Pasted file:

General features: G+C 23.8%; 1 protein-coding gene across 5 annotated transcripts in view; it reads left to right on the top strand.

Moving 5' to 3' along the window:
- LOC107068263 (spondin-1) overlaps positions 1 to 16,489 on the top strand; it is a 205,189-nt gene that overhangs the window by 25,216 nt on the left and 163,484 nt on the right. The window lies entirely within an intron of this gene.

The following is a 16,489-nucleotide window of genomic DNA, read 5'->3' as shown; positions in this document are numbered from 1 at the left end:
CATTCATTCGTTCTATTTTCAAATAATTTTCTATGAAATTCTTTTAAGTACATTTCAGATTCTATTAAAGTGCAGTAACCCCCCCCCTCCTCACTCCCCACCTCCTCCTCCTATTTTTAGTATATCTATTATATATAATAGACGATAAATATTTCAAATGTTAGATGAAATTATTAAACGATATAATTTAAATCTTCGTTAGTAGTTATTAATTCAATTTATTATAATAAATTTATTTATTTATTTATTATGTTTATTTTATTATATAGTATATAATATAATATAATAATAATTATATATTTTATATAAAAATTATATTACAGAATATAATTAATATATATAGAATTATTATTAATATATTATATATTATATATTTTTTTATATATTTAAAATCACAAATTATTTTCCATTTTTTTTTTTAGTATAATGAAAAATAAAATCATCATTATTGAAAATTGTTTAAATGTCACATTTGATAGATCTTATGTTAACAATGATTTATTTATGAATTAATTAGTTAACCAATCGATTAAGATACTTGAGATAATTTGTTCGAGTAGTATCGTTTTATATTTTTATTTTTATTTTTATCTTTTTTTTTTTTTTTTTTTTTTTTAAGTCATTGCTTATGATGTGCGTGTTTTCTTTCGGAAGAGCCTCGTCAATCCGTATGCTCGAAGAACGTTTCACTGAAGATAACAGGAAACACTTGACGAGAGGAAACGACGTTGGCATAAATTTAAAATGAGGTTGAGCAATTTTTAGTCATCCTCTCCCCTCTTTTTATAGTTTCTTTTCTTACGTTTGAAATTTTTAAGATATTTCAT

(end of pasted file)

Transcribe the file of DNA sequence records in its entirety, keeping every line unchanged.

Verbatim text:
General features: G+C 23.8%; 1 protein-coding gene across 5 annotated transcripts in view; it reads left to right on the top strand.

Moving 5' to 3' along the window:
- LOC107068263 (spondin-1) overlaps positions 1 to 16,489 on the top strand; it is a 205,189-nt gene that overhangs the window by 25,216 nt on the left and 163,484 nt on the right. The window lies entirely within an intron of this gene.

The following is a 16,489-nucleotide window of genomic DNA, read 5'->3' as shown; positions in this document are numbered from 1 at the left end:
CATTCATTCGTTCTATTTTCAAATAATTTTCTATGAAATTCTTTTAAGTACATTTCAGATTCTATTAAAGTGCAGTAACCCCCCCCCTCCTCACTCCCCACCTCCTCCTCCTATTTTTAGTATATCTATTATATATAATAGACGATAAATATTTCAAATGTTAGATGAAATTATTAAACGATATAATTTAAATCTTCGTTAGTAGTTATTAATTCAATTTATTATAATAAATTTATTTATTTATTTATTATGTTTATTTTATTATATAGTATATAATATAATATAATAATAATTATATATTTTATATAAAAATTATATTACAGAATATAATTAATATATATAGAATTATTATTAATATATTATATATTATATATTTTTTTATATATTTAAAATCACAAATTATTTTCCATTTTTTTTTTTAGTATAATGAAAAATAAAATCATCATTATTGAAAATTGTTTAAATGTCACATTTGATAGATCTTATGTTAACAATGATTTATTTATGAATTAATTAGTTAACCAATCGATTAAGATACTTGAGATAATTTGTTCGAGTAGTATCGTTTTATATTTTTATTTTTATTTTTATCTTTTTTTTTTTTTTTTTTTTTTTTAAGTCATTGCTTATGATGTGCGTGTTTTCTTTCGGAAGAGCCTCGTCAATCCGTATGCTCGAAGAACGTTTCACTGAAGATAACAGGAAACACTTGACGAGAGGAAACGACGTTGGCATAAATTTAAAATGAGGTTGAGCAATTTTTAGTCATCCTCTCCCCTCTTTTTATAGTTTCTTTTCTTACGTTTGAAATTTTTAAGATATTTCAT